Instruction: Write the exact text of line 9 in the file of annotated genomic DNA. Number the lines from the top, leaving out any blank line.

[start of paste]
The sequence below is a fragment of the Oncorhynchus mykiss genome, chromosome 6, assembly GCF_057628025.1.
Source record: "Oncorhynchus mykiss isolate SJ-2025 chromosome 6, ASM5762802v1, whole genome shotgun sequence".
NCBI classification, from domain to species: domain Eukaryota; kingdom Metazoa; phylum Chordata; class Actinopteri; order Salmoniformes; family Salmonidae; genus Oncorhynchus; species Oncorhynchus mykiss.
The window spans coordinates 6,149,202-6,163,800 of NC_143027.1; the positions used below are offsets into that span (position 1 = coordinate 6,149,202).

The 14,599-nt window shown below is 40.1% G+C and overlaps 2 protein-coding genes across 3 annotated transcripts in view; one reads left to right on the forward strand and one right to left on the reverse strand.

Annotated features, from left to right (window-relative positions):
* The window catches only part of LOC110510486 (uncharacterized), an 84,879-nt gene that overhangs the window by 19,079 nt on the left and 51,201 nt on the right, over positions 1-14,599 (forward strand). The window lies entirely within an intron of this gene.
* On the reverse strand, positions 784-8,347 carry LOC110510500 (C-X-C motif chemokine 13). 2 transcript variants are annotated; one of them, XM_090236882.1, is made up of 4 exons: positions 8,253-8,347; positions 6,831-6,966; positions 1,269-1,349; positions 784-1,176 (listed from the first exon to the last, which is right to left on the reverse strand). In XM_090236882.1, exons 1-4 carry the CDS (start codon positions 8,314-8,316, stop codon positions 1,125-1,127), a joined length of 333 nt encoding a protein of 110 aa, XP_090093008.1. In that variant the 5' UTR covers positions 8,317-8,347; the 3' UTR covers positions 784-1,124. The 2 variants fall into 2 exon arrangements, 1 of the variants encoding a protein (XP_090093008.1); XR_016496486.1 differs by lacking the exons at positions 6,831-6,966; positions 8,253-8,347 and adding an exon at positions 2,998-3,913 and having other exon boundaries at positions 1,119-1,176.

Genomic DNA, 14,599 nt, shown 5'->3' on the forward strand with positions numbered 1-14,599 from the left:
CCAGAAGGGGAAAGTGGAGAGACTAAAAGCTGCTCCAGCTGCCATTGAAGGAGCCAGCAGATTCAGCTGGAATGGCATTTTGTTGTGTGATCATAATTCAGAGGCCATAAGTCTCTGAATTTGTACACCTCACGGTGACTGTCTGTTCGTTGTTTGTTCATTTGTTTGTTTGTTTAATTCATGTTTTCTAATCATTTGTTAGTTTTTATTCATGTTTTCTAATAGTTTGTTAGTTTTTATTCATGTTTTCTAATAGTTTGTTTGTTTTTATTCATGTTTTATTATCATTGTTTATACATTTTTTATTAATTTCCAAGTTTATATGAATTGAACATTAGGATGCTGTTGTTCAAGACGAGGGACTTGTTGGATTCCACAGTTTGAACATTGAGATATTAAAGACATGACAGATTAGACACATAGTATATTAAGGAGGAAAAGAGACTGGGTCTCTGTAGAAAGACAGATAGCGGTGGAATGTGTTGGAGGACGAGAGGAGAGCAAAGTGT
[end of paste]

Genomic DNA, 14,599 nt, shown 5'->3' on the forward strand with positions numbered 1-14,599 from the left: